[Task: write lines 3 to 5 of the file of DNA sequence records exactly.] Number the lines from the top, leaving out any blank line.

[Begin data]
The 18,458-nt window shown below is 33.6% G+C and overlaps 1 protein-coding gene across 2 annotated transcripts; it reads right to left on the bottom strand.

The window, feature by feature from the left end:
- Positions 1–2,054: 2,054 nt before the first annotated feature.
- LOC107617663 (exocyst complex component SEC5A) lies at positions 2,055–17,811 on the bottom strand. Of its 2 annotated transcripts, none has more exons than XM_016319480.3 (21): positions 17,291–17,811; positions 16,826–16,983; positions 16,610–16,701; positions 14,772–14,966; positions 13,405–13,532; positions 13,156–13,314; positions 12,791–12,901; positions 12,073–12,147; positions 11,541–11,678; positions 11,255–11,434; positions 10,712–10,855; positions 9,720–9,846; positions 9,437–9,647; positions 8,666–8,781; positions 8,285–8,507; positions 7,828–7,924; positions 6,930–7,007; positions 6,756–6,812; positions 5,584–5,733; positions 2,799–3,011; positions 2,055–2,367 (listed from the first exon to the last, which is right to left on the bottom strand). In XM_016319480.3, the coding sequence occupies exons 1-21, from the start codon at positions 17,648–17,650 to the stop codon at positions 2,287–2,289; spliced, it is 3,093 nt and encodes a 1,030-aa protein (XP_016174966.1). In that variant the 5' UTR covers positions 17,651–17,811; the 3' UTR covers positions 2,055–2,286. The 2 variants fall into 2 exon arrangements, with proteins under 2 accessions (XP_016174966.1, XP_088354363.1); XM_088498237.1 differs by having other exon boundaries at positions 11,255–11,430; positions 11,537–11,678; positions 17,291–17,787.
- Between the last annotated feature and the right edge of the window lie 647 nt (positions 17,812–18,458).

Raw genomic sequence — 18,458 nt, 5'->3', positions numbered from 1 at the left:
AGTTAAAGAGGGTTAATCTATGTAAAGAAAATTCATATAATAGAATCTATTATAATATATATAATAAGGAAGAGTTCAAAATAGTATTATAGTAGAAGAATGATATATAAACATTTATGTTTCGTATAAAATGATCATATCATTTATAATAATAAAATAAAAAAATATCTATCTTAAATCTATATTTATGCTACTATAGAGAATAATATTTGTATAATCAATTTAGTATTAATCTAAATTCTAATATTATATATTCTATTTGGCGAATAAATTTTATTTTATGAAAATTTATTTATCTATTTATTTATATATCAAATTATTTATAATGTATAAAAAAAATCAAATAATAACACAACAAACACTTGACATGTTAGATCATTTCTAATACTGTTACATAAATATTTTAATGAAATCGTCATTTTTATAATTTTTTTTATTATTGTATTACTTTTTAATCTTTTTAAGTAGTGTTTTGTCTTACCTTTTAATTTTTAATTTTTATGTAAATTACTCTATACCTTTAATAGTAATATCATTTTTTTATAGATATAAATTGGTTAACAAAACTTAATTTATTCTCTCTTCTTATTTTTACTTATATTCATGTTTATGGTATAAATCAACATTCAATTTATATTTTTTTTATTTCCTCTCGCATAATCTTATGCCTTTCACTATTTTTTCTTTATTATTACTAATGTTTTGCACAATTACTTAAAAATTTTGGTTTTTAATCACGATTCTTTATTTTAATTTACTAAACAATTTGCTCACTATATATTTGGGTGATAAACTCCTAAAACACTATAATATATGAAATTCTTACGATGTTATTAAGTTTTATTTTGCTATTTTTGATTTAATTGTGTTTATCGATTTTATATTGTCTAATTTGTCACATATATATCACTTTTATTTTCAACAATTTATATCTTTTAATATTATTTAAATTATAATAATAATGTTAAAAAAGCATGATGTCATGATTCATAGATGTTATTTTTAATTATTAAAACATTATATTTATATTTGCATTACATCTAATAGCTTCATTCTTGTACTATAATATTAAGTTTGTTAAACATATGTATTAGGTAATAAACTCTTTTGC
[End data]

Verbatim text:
- Positions 1–2,054: 2,054 nt before the first annotated feature.
- LOC107617663 (exocyst complex component SEC5A) lies at positions 2,055–17,811 on the bottom strand. Of its 2 annotated transcripts, none has more exons than XM_016319480.3 (21): positions 17,291–17,811; positions 16,826–16,983; positions 16,610–16,701; positions 14,772–14,966; positions 13,405–13,532; positions 13,156–13,314; positions 12,791–12,901; positions 12,073–12,147; positions 11,541–11,678; positions 11,255–11,434; positions 10,712–10,855; positions 9,720–9,846; positions 9,437–9,647; positions 8,666–8,781; positions 8,285–8,507; positions 7,828–7,924; positions 6,930–7,007; positions 6,756–6,812; positions 5,584–5,733; positions 2,799–3,011; positions 2,055–2,367 (listed from the first exon to the last, which is right to left on the bottom strand). In XM_016319480.3, the coding sequence occupies exons 1-21, from the start codon at positions 17,648–17,650 to the stop codon at positions 2,287–2,289; spliced, it is 3,093 nt and encodes a 1,030-aa protein (XP_016174966.1). In that variant the 5' UTR covers positions 17,651–17,811; the 3' UTR covers positions 2,055–2,286. The 2 variants fall into 2 exon arrangements, with proteins under 2 accessions (XP_016174966.1, XP_088354363.1); XM_088498237.1 differs by having other exon boundaries at positions 11,255–11,430; positions 11,537–11,678; positions 17,291–17,787.
- Between the last annotated feature and the right edge of the window lie 647 nt (positions 17,812–18,458).